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Referencing

Everything you need to know about referencing, avoiding plagiarism, and writing a bibliography.

Source: http://www.reasonistproducts.com/atheist-products/featured/the-credible-hulk-always-cites-his-sources/

Bibliography: A list of sources at the end of an assignment that includes all resources used for information. A bibliography is different from reference list, which includes only resources quoted in the assignment. 

Citation: A reference to a source in the body of an essay. A citation may relate to a quote, paraphrase, summary or to a general reference to a source. 

Cite: To refer to a source in the body of a paper. See also Citation.

Copyright: The legal right of an author/owner of a work to control the reproduction of that work.

Paraphrase: To put a short piece of text into your own words. See also Summarising and quoting.

Plagiarism: The use of someone else's work (including words, graphs, tables, images, ideas) without proper acknowledgement. This is a serious academic offence that carries penalties.

Quote: To reproduce the exact words of a source. 

Reference list: A list of resources at the end of a paper that includes all of the works cited in that paper. A reference list differs from a bibliography, which includes not only those works cited in text but also works that have contributed to the preparation of a paper.

Summarise: To shorten a text by selecting the main points, and leaving out the detail and rephrasing it in one's own words. See also Paraphrasing and quoting.‚Äč

(Adapted from Deakin University)

Why reference?

Norwood expects staff and students to understand and demonstrate the values of Respect and Responsibility, which includes acting with academic integrity

Good referencing:

  • Shows what you have read  |  Your references demonstrate the depth and the breadth of your reading.  

  • Enables the reader to locate the sources referred to in your work  |  Researchers rely on referencing to locate sources.  

  • Supports and strengthens your argument  |  You must show that the evidence used to support your argument has come from reliable sources.

  • Demonstrates academic integrity  |  Proper referencing ensures that you have acknowledged your sources and that you have done your best to avoid plagiarism – the use of other people's words, ideas or materials without proper acknowledgement. Plagiarism can be intentional (deliberate cheating) or unintentional (happen accidentally).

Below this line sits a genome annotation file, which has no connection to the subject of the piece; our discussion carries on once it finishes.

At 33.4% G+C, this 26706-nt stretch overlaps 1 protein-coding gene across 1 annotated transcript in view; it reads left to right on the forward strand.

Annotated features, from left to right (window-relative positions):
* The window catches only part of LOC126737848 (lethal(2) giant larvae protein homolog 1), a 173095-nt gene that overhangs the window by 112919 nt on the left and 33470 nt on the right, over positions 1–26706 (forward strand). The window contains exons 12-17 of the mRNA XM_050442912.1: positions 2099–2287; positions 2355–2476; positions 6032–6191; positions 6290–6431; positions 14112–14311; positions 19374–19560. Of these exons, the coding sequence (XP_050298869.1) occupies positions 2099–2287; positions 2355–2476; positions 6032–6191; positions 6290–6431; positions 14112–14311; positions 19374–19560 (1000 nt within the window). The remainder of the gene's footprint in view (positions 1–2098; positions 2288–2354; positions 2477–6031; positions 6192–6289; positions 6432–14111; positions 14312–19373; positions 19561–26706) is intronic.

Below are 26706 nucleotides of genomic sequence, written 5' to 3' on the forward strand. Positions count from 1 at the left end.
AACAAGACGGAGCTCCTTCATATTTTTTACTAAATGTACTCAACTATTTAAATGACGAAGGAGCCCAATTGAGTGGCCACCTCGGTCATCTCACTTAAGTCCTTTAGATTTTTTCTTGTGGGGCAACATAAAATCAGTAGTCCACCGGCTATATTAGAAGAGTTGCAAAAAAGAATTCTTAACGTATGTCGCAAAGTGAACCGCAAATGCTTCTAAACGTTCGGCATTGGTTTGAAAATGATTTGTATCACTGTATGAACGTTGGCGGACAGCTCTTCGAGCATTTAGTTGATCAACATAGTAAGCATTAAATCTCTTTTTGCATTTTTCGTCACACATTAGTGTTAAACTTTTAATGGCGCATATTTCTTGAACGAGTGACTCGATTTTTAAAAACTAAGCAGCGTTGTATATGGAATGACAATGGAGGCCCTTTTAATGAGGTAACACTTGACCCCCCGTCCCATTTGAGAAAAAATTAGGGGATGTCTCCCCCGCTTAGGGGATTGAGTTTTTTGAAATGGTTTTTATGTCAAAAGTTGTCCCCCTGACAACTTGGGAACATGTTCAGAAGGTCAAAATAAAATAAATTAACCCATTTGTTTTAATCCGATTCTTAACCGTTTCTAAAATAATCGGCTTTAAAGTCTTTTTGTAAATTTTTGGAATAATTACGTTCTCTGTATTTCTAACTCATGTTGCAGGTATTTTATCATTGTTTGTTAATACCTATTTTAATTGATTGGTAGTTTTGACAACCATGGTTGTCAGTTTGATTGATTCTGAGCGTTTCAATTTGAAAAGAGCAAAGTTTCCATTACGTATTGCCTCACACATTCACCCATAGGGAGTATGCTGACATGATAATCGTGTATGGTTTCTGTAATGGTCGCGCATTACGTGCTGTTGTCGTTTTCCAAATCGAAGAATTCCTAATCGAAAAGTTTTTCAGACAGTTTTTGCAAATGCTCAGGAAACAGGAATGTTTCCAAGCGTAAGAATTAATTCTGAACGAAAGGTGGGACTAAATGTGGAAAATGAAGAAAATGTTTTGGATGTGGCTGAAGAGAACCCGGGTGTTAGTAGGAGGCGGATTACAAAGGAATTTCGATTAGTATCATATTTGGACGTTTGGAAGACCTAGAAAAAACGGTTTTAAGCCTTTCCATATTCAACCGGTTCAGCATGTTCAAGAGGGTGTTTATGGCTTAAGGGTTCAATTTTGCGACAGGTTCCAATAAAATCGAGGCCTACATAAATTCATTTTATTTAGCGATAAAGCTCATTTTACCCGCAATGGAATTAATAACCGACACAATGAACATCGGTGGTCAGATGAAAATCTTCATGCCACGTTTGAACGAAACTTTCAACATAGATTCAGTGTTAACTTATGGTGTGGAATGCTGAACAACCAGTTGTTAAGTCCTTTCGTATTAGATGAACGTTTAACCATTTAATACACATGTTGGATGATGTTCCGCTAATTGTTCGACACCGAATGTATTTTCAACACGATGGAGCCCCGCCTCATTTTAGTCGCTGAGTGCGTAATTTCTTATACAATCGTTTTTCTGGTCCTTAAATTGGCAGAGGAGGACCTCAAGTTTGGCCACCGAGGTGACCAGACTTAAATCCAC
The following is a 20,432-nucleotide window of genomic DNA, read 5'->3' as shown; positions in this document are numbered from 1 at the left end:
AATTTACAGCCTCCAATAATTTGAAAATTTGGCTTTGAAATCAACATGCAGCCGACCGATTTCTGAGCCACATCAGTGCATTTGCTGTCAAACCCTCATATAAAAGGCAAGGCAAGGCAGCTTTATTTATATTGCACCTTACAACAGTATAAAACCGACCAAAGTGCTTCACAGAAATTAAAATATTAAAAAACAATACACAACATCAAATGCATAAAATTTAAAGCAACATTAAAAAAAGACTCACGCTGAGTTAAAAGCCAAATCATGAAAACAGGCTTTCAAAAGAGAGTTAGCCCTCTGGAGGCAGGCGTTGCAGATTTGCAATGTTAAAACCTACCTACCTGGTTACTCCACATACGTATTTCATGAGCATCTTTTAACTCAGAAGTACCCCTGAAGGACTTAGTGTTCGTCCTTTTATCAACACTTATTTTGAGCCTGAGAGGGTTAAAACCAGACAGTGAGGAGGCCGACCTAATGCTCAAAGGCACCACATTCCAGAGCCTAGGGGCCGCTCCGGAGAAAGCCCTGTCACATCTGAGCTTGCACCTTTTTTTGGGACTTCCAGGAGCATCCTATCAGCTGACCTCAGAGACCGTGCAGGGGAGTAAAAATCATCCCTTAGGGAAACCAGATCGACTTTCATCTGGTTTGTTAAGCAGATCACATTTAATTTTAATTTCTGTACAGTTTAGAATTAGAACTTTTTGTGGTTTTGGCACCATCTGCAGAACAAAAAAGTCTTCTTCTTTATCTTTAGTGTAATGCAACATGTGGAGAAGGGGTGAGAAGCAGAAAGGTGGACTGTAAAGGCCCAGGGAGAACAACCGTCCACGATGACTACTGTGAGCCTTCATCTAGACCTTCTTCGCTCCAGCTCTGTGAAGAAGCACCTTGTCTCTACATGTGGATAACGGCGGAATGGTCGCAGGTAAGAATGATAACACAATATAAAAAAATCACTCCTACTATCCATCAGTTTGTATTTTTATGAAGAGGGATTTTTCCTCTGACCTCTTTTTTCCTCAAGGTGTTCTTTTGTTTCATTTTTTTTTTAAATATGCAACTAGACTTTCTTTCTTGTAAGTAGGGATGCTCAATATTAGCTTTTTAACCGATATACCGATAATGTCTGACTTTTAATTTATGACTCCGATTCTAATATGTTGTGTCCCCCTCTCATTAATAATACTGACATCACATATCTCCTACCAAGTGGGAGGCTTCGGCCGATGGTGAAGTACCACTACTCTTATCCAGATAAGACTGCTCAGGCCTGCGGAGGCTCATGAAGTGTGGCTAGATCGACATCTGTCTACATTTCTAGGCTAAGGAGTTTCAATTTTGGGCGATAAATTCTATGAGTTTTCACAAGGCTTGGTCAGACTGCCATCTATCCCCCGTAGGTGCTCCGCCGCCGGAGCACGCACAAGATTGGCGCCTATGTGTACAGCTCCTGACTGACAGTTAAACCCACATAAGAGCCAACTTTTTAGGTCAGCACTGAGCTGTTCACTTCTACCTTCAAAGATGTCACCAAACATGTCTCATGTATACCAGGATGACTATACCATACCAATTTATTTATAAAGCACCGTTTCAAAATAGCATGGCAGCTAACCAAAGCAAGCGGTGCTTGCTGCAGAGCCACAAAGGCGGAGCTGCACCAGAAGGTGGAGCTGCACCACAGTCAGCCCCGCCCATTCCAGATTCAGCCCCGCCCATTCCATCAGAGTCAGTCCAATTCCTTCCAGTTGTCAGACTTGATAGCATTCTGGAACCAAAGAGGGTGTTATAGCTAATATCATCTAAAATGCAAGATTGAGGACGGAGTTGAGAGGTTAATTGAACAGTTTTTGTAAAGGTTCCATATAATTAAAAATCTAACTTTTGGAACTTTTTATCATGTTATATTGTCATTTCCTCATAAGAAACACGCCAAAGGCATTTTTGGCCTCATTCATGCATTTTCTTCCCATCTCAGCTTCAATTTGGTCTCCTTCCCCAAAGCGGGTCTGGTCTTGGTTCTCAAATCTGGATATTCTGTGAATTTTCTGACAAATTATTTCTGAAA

(adapted from Deakin University)

What is Plagiarism?

Plagiarism is when someone copies another person's work and takes credit for it themselves.
(From the State Library of Victoria)

 

Types of plagiarism: 

  • Directly quoting, paraphrasing or summarising other people's words without acknowledgement
  • Copying or buying an essay and handing it in as your own work
  • Presenting another students’ research as your own

 Plagiarism may be:

  • Deliberate (eg. buying an essay and submitting it as your own work)
  • Accidental (eg. incorrectly referencing the work of others because of carelessness or lack of academic skills)

 The consequences for plagiarism apply even for unintentional plagiarism.

(From Victoria University)

Common Knowledge

"Generally speaking, you can regard something as common knowledge if you find the same information undocumented in at least five credible sources. Additionally, it might be common knowledge if you think the information you're presenting is something your readers will already know, or something that a person could easily find in general reference sources. But when in doubt, cite; if the citation turns out to be unnecessary, your teacher or editor will tell you." 

(From Purdue OWL)